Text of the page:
Dear Abby: Due to various anti-drug lectures he was exposed to at school, my 13-year-old son believes that marijuana is not only illegal, but also is very bad for you. He said it is poison.
My state has recently legalized marijuana and I am at a loss about how to explain to him that pot is no longer “that bad,” as people partake of it in a responsible manner going forward. Any suggestions?
Dear Mom: Marijuana isn’t poison, unless it was sprayed with a poisonous chemical before being harvested. The marijuana being sold to adults in the states where it is now legal has been carefully cultivated and harvested. Its use is not encouraged among teenagers, however, because research has shown it can impair brain development among young people.
Stress to your son that like alcohol, marijuana can slow reaction time and impair judgment and memory, which is why it’s illegal for minors to use it. Whether it will become legal across the nation is still an open question. If it’s abused the way that alcohol sometimes is, smoking weed may also be harmful because, like any smoke, it poses a risk to the lungs.
Dear Abby: I moved into my boyfriend’s home several months ago. In the beginning, he was very attentive and we had fun together. But over the last couple of months, he has become abusive and unbearable to live with. He orders me around and double-checks to make sure I’m doing things “his way.”
I feel as though there isn’t room to breathe and no way out. I have lost weight, and I’m having trouble sleeping now. I have no family or friends who can help me out. I want to end this misery! But how?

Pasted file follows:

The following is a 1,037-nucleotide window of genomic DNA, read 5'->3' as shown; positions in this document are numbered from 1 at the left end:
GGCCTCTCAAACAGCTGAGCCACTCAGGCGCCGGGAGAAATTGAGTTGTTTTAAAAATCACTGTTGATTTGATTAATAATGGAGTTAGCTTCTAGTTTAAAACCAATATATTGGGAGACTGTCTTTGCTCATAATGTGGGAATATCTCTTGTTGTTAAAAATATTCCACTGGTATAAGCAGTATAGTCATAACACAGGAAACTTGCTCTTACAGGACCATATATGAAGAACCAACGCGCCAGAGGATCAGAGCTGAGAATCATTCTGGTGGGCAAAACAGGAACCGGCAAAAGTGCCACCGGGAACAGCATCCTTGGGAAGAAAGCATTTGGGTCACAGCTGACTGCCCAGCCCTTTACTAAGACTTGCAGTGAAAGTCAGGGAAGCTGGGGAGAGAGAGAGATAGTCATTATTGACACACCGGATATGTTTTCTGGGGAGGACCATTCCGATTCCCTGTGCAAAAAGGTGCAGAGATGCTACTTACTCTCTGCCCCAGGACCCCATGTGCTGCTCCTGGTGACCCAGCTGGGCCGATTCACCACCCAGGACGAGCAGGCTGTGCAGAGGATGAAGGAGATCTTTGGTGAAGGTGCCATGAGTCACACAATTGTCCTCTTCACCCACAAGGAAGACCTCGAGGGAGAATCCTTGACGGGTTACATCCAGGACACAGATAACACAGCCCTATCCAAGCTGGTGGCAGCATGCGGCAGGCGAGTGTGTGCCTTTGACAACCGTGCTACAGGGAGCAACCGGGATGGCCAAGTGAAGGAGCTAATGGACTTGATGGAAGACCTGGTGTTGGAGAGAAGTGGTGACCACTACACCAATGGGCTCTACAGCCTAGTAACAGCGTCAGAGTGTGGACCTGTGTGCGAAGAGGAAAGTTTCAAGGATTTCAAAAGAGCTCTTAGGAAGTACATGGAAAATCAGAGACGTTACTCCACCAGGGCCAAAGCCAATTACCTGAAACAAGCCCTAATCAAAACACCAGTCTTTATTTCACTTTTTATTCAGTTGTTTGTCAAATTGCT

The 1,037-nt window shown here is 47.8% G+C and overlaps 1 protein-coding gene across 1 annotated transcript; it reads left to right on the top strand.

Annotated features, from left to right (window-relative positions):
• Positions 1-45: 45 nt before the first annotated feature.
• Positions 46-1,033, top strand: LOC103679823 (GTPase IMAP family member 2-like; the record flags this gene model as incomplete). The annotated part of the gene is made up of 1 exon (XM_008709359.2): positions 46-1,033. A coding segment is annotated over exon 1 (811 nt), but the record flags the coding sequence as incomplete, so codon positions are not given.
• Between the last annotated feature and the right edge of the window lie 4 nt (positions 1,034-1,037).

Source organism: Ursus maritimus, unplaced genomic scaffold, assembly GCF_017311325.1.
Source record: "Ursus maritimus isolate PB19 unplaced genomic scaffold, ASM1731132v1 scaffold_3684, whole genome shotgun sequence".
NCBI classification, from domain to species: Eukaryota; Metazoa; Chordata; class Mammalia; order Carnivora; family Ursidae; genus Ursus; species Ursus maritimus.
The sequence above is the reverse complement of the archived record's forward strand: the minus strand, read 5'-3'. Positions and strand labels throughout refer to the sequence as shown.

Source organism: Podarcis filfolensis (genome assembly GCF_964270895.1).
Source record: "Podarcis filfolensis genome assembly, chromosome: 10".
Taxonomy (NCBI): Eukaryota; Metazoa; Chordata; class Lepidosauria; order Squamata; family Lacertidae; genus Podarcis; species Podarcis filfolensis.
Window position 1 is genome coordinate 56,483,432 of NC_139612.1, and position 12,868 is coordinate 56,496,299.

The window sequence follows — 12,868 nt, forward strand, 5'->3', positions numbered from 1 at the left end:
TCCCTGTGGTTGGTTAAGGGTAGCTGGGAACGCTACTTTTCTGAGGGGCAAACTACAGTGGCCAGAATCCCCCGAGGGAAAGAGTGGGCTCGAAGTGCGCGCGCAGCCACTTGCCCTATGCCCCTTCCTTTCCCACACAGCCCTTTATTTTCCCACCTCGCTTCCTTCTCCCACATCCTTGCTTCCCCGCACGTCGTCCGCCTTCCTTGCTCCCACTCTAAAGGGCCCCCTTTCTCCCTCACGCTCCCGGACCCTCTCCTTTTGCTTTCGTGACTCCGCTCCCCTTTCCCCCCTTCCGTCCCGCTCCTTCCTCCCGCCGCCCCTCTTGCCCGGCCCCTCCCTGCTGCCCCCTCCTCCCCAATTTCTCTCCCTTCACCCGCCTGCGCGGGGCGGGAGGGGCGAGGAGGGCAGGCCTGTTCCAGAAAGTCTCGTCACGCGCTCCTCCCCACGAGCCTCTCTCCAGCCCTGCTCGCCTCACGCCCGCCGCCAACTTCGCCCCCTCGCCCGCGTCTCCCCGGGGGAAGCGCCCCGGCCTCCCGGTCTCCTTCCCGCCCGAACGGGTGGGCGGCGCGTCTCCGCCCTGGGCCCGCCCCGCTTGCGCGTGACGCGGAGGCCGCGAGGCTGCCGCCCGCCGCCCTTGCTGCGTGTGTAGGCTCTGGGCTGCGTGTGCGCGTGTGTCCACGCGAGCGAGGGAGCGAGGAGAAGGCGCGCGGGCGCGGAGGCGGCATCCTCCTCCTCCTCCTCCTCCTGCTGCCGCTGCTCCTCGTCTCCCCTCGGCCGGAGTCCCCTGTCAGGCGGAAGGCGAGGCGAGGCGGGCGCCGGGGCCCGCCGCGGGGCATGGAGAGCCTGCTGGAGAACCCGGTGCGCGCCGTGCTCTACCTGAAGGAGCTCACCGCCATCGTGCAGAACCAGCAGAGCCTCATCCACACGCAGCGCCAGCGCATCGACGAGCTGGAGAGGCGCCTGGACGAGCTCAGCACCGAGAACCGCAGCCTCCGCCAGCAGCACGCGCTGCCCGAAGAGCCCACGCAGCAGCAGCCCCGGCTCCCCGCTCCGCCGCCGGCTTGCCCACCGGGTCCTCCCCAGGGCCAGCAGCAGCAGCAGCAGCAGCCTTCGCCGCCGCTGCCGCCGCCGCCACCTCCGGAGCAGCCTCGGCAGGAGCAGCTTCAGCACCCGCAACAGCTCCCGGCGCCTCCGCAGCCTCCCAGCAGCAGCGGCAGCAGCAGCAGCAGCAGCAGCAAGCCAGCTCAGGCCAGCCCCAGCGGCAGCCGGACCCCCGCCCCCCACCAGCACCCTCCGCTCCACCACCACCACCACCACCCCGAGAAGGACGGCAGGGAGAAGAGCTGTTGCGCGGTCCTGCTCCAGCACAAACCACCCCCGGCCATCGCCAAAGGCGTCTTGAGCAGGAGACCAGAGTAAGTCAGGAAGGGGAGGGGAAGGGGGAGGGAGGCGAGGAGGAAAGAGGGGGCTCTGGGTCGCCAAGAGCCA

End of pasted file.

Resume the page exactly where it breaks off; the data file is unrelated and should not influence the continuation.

Dear Miserable: Pick up the phone and call the National Domestic Violence Hotline (800-799-7233). Although your boyfriend’s controlling behavior hasn’t yet escalated to physical abuse, it very well could. The counselors at the hotline can help you to formulate a plan so you can safely get away. Please don’t wait to make the call, because the symptoms you’re having are ones of extreme stress.
Dear Abby: We live in a small town. My husband is friendly and outgoing and seems to know everyone. We can’t go anywhere without running into someone he knows. Meals out that should be quiet affairs turn into social situations I do not want to be part of.
I have wracked my brain as to a polite response to people when they say, “Join us!” I don’t WANT to join them. How do we politely decline their friendly offer?
In North Carolina
Dear “Not Tonight”: A polite way to refuse would be to say, “We’d love to do that another time, but it has been a long day and we just want to sit and be quiet.” It wouldn’t be considered rude unless you say it often.
If these people are friends, they should understand because not everyone is up for company all the time. It is also understandable if a couple has things they need to discuss privately.
Dear Abby is written by Abigail Van Buren, also known as Jeanne Phillips, and was founded by her mother, Pauline Phillips. Write Dear Abby at www.DearAbby.com or P.O. Box 69440, Los Angeles, CA 90069.